Adapted from a recent online discussion.
Dodging fights over little things can ease marriage transition
Va.: Newlywed here — all I've done is fight with my new hubby. We didn't move in together until marriage, and we're very close, working on several creative projects together. But it has blown up. There's plenty of love there, and fine moments, but … well, is a dramatic adjustment period simply inevitable?
Carolyn: Not necessarily, but they certainly happen.
One way to get out of the fighting loop is to drop your end of the fight. Not on everything — we all have some nonnegotiable terms — but on just about everything except those core issues. You can figure out which those are by asking yourself: "Is this the hill I want to die on?" (I stole that line from my neighbor.) And whenever the answer is no, you just let go.
This isn't a permanent solution; eventually, you'll get sick of surrendering, even if it's only on the little things, and there's also the risk that you'll start caving on the big ones, too.
Right now, though, your immediate goal is to stop going 10 rounds over where you keep the butter. Once the bickering clears, then you can start figuring out ways to fold each other into your lives without wiping out anyone's sense of self.
Announcing, sticking to plan during breakup is not cruel
D.C.: I have tried twice to end a relationship with someone who really doesn't want to let go. This person completely shuts down during the breakup talk, cries and then calls and e-mails repeatedly until we lapse back into the relationship.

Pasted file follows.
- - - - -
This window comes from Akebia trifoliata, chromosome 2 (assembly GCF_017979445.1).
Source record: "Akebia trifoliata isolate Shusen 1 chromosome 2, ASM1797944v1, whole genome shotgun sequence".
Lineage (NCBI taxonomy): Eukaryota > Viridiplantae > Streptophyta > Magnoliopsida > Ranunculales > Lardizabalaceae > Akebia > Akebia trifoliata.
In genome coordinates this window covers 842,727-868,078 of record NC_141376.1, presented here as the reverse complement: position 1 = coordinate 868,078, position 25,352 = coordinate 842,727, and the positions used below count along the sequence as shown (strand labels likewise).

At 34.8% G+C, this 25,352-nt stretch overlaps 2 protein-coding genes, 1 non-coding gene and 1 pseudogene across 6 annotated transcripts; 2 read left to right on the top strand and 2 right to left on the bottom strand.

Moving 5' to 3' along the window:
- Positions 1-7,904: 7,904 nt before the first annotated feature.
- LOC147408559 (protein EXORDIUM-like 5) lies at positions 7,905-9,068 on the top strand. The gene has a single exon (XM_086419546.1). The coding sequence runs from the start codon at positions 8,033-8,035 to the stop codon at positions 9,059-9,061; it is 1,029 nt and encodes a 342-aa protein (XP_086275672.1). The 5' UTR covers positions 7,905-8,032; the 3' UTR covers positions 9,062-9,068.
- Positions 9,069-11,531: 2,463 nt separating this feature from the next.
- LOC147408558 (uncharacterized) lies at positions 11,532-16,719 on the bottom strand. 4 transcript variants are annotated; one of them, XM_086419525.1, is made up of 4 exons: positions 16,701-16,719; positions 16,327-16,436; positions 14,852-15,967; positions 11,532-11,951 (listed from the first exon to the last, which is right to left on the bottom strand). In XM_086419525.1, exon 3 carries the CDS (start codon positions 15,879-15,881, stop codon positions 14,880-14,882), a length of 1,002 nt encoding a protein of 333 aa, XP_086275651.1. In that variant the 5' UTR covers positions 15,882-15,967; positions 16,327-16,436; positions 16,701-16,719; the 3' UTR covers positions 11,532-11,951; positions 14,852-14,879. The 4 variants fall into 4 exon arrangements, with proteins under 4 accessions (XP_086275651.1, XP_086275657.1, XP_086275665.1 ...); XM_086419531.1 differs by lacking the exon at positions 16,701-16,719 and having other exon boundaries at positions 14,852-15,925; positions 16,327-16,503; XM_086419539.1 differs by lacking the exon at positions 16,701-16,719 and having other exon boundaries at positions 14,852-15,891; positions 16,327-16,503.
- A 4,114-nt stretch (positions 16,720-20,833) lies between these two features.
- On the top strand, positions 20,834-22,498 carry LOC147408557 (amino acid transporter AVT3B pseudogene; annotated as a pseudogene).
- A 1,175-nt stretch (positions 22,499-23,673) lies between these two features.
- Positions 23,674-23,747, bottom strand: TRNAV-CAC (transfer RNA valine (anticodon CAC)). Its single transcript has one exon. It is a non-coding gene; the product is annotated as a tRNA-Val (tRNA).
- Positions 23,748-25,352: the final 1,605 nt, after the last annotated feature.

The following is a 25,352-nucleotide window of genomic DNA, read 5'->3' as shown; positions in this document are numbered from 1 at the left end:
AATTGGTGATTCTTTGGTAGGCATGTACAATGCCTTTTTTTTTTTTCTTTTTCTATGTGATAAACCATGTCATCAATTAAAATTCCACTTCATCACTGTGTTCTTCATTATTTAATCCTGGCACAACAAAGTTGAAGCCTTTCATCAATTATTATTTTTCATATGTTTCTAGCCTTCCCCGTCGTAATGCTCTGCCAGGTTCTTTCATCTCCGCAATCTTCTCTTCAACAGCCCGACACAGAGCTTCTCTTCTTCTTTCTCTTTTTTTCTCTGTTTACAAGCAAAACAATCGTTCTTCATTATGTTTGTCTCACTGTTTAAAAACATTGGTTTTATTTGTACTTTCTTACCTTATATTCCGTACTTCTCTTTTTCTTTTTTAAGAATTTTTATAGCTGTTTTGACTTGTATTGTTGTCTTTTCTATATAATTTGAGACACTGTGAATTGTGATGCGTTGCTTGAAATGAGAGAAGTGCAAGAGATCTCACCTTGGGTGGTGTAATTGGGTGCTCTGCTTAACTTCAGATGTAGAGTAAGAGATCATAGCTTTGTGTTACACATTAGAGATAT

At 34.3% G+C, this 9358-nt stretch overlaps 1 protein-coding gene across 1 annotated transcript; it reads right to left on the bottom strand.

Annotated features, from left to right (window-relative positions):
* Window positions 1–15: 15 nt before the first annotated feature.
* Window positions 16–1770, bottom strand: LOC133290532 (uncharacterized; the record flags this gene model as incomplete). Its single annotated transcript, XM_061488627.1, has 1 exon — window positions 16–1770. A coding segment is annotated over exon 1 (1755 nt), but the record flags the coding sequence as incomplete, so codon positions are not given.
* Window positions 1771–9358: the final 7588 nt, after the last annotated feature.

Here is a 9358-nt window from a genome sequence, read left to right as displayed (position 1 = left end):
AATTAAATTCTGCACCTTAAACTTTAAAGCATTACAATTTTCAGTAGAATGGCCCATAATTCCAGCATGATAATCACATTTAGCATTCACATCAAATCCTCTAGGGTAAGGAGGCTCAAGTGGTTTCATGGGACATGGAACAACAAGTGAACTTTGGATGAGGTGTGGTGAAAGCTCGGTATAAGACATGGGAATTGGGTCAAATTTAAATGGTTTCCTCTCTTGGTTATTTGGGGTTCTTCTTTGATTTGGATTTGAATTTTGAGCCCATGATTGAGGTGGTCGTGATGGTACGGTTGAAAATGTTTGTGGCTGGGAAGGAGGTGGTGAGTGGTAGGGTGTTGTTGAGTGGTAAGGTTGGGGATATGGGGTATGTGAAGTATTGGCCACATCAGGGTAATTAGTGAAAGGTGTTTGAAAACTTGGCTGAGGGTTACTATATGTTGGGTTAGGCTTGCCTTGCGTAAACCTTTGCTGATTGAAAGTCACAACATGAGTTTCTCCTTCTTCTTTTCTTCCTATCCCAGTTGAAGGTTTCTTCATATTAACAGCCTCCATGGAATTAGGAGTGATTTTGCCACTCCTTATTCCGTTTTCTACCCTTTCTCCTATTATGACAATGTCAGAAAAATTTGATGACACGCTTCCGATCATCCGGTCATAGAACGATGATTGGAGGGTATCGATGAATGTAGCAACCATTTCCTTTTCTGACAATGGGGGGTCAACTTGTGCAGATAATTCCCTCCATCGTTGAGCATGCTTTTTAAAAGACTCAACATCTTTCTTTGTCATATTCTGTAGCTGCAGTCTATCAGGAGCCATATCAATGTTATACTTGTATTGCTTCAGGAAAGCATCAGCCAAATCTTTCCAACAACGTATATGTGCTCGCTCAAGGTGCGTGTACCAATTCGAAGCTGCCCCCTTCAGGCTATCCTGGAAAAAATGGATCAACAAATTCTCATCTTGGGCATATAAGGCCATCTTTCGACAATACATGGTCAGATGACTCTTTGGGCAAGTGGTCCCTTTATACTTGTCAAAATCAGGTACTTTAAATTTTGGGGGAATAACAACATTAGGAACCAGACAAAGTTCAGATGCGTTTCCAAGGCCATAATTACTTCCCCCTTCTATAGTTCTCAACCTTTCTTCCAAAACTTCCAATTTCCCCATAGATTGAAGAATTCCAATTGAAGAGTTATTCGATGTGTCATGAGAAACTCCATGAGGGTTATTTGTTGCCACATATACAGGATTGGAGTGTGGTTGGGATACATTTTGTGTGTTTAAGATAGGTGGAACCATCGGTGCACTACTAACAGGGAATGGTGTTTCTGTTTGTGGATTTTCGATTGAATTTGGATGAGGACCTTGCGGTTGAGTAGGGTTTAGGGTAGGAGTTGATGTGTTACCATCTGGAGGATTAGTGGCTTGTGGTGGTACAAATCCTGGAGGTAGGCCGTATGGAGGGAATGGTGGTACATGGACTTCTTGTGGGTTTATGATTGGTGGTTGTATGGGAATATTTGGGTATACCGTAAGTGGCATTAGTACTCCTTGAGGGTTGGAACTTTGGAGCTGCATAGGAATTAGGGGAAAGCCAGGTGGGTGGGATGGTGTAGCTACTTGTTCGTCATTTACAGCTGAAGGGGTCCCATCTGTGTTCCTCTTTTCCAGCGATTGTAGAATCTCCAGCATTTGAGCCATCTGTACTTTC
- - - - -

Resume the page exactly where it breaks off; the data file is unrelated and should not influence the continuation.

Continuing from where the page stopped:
Now I really want to end it. A "clean break" (rejecting all correspondences) seems cruel, but we've already failed at breaking up twice. What should I do?
Carolyn: Read The Gift of Fear, by Gavin De Becker, to see how predictably you're being manipulated and how your own choices are completing the transaction.
In the meantime, here's an abbreviated version of your to-do list: (1) Say clearly, "I do not want to continue this relationship, and I am through talking about it." (2) Say you are not going to take calls or e-mails. (3) Mean it. Don't return calls or open e-mails (but do save messages, just in case), don't pick up the phone if you see this person's or an unrecognized number, don't answer the door if he/she stops by.
As long as you announce your intentions, it's not cruel. You've been badgered and harassed twice. Please see it as necessary.
Anonymous: Re: The Gift of Fear breakup: That no-more-communication move works in a relationship — but what happens in a marriage, when the other just can't have that breakup talk (tears, excessive emotions, vomiting)? You can't just pack up and cease all communications, especially if you have kids and a shared life. You feel emotionally held hostage in a life you don't want to be in but can't be released from. What then?
Carolyn: Referees: a family counselor and a lawyer, both seen solo to start. When attempts to communicate the old-fashioned way fail you hire competent, reputable chaperones to help you shape and deliver your message.